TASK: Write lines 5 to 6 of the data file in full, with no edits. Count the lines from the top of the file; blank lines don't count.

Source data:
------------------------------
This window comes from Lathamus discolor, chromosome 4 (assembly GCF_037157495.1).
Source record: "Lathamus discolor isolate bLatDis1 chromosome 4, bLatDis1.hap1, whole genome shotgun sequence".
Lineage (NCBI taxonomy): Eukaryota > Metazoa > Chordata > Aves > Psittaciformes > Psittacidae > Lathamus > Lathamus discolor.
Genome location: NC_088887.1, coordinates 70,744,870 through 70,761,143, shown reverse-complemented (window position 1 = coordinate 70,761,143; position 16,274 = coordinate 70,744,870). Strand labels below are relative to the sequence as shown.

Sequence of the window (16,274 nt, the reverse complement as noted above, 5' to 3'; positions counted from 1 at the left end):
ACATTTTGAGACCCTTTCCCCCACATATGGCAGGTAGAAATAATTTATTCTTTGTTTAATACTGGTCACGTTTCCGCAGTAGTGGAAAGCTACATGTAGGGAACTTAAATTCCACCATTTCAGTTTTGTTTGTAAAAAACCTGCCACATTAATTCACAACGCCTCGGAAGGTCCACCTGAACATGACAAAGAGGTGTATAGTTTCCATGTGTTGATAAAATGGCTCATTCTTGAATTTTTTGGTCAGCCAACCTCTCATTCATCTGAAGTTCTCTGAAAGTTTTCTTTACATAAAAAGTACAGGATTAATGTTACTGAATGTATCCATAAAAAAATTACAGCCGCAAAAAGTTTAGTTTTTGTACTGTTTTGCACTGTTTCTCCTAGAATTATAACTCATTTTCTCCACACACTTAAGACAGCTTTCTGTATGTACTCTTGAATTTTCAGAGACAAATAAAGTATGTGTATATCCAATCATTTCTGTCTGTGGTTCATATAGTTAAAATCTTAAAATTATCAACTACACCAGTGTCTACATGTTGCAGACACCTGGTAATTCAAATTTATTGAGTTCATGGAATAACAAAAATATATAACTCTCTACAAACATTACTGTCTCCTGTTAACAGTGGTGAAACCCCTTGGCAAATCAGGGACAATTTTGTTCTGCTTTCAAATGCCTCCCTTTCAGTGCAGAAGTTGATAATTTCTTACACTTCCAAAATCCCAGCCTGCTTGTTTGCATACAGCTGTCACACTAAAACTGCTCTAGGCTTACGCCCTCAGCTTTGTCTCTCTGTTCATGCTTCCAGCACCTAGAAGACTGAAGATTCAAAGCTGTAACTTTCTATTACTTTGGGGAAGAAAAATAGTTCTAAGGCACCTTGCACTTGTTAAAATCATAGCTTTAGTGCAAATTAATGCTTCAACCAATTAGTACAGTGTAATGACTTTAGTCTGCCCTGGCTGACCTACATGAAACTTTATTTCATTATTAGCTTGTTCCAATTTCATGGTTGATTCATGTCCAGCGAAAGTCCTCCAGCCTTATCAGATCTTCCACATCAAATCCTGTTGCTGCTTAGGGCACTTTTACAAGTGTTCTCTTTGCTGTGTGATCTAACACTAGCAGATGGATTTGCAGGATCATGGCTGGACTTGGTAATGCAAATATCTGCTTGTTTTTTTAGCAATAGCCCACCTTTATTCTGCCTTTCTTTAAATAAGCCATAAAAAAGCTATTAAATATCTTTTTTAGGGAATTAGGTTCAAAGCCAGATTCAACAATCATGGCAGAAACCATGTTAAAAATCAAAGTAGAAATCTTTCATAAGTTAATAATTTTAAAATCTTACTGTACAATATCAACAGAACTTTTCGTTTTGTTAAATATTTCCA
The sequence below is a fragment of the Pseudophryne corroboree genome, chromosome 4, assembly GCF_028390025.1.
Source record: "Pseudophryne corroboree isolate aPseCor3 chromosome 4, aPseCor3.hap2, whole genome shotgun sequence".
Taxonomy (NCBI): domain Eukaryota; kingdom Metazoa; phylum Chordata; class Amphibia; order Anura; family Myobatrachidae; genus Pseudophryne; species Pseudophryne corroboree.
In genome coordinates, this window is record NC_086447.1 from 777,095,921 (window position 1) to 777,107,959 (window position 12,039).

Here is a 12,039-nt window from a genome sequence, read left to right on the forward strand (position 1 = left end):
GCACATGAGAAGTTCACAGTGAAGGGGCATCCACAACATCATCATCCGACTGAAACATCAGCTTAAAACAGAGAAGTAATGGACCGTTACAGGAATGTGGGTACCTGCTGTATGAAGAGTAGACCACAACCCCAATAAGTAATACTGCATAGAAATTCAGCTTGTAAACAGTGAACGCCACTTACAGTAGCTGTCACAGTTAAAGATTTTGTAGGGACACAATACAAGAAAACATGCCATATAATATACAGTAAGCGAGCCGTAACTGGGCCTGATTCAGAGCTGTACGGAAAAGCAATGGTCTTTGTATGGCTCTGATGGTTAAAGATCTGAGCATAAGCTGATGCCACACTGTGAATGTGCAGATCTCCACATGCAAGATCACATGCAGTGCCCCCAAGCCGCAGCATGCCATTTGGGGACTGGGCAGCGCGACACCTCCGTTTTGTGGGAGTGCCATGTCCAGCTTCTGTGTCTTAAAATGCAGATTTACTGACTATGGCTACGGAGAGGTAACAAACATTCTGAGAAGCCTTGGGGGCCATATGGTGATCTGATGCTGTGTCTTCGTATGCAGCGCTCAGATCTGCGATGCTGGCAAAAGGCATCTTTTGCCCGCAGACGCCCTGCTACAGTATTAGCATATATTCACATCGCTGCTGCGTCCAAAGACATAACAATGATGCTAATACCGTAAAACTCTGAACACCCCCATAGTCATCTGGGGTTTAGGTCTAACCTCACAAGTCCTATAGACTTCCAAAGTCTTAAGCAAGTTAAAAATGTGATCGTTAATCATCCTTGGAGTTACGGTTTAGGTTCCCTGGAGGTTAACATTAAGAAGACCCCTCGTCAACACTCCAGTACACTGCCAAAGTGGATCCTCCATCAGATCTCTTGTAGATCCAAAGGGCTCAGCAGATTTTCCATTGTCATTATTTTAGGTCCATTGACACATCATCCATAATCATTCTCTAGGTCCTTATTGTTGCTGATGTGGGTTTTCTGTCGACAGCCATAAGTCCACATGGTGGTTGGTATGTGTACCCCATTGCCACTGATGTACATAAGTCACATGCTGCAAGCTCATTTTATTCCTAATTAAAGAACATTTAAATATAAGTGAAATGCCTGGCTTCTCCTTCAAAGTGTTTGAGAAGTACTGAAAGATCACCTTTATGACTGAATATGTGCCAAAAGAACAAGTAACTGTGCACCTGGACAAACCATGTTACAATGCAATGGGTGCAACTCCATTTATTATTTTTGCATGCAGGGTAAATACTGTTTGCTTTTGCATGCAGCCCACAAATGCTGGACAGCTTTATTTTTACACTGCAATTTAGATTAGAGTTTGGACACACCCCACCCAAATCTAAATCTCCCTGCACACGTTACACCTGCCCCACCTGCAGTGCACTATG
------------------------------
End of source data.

Sequence of the window (16,274 nt, the reverse complement as noted above, 5' to 3'; positions counted from 1 at the left end):
ACATTTTGAGACCCTTTCCCCCACATATGGCAGGTAGAAATAATTTATTCTTTGTTTAATACTGGTCACGTTTCCGCAGTAGTGGAAAGCTACATGTAGGGAACTTAAATTCCACCATTTCAGTTTTGTTTGTAAAAAACCTGCCACATTAATTCACAACGCCTCGGAAGGTCCACCTGAACATGACAAAGAGGTGTATAGTTTCCATGTGTTGATAAAATGGCTCATTCTTGAATTTTTTGGTCAGCCAACCTCTCATTCATCTGAAGTTCTCTGAAAGTTTTCTTTACATAAAAAGTACAGGATTAATGTTACTGAATGTATCCATAAAAAAATTACAGCCGCAAAAAGTTTAGTTTTTGTACTGTTTTGCACTGTTTCTCCTAGAATTATAACTCATTTTCTCCACACACTTAAGACAGCTTTCTGTATGTACTCTTGAATTTTCAGAGACAAATAAAGTATGTGTATATCCAATCATTTCTGTCTGTGGTTCATATAGTTAAAATCTTAAAATTATCAACTACACCAGTGTCTACATGTTGCAGACACCTGGTAATTCAAATTTATTGAGTTCATGGAATAACAAAAATATATAACTCTCTACAAACATTACTGTCTCCTGTTAACAGTGGTGAAACCCCTTGGCAAATCAGGGACAATTTTGTTCTGCTTTCAAATGCCTCCCTTTCAGTGCAGAAGTTGATAATTTCTTACACTTCCAAAATCCCAGCCTGCTTGTTTGCATACAGCTGTCACACTAAAACTGCTCTAGGCTTACGCCCTCAGCTTTGTCTCTCTGTTCATGCTTCCAGCACCTAGAAGACTGAAGATTCAAAGCTGTAACTTTCTATTACTTTGGGGAAGAAAAATAGTTCTAAGGCACCTTGCACTTGTTAAAATCATAGCTTTAGTGCAAATTAATGCTTCAACCAATTAGTACAGTGTAATGACTTTAGTCTGCCCTGGCTGACCTACATGAAACTTTATTTCATTATTAGCTTGTTCCAATTTCATGGTTGATTCATGTCCAGCGAAAGTCCTCCAGCCTTATCAGATCTTCCACATCAAATCCTGTTGCTGCTTAGGGCACTTTTACAAGTGTTCTCTTTGCTGTGTGATCTAACACTAGCAGATGGATTTGCAGGATCATGGCTGGACTTGGTAATGCAAATATCTGCTTGTTTTTTTAGCAATAGCCCACCTTTATTCTGCCTTTCTTTAAATAAGCCATAAAAAAGCTATTAAATATCTTTTTTAGGGAATTAGGTTCAAAGCCAGATTCAACAATCATGGCAGAAACCATGTTAAAAATCAAAGTAGAAATCTTTCATAAGTTAATAATTTTAAAATCTTACTGTACAATATCAACAGAACTTTTCGTTTTGTTAAATATTTCCA